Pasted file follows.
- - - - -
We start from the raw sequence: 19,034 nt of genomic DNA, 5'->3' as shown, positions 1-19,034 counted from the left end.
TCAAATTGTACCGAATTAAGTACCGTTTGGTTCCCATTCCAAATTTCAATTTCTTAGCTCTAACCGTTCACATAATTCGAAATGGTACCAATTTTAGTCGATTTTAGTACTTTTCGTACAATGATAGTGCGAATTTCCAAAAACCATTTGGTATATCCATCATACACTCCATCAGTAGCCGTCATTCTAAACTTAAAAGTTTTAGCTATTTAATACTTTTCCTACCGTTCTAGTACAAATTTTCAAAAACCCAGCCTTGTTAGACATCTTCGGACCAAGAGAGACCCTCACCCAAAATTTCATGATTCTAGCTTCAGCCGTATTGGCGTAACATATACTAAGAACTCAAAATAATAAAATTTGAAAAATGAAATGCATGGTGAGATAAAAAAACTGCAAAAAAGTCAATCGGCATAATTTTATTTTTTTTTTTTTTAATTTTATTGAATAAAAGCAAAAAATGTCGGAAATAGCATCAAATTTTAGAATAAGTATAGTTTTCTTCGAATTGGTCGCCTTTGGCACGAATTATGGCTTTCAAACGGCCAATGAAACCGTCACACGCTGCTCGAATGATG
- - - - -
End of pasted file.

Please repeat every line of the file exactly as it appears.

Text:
We start from the raw sequence: 19,034 nt of genomic DNA, 5'->3' as shown, positions 1-19,034 counted from the left end.
TCAAATTGTACCGAATTAAGTACCGTTTGGTTCCCATTCCAAATTTCAATTTCTTAGCTCTAACCGTTCACATAATTCGAAATGGTACCAATTTTAGTCGATTTTAGTACTTTTCGTACAATGATAGTGCGAATTTCCAAAAACCATTTGGTATATCCATCATACACTCCATCAGTAGCCGTCATTCTAAACTTAAAAGTTTTAGCTATTTAATACTTTTCCTACCGTTCTAGTACAAATTTTCAAAAACCCAGCCTTGTTAGACATCTTCGGACCAAGAGAGACCCTCACCCAAAATTTCATGATTCTAGCTTCAGCCGTATTGGCGTAACATATACTAAGAACTCAAAATAATAAAATTTGAAAAATGAAATGCATGGTGAGATAAAAAAACTGCAAAAAAGTCAATCGGCATAATTTTATTTTTTTTTTTTTTAATTTTATTGAATAAAAGCAAAAAATGTCGGAAATAGCATCAAATTTTAGAATAAGTATAGTTTTCTTCGAATTGGTCGCCTTTGGCACGAATTATGGCTTTCAAACGGCCAATGAAACCGTCACACGCTGCTCGAATGATG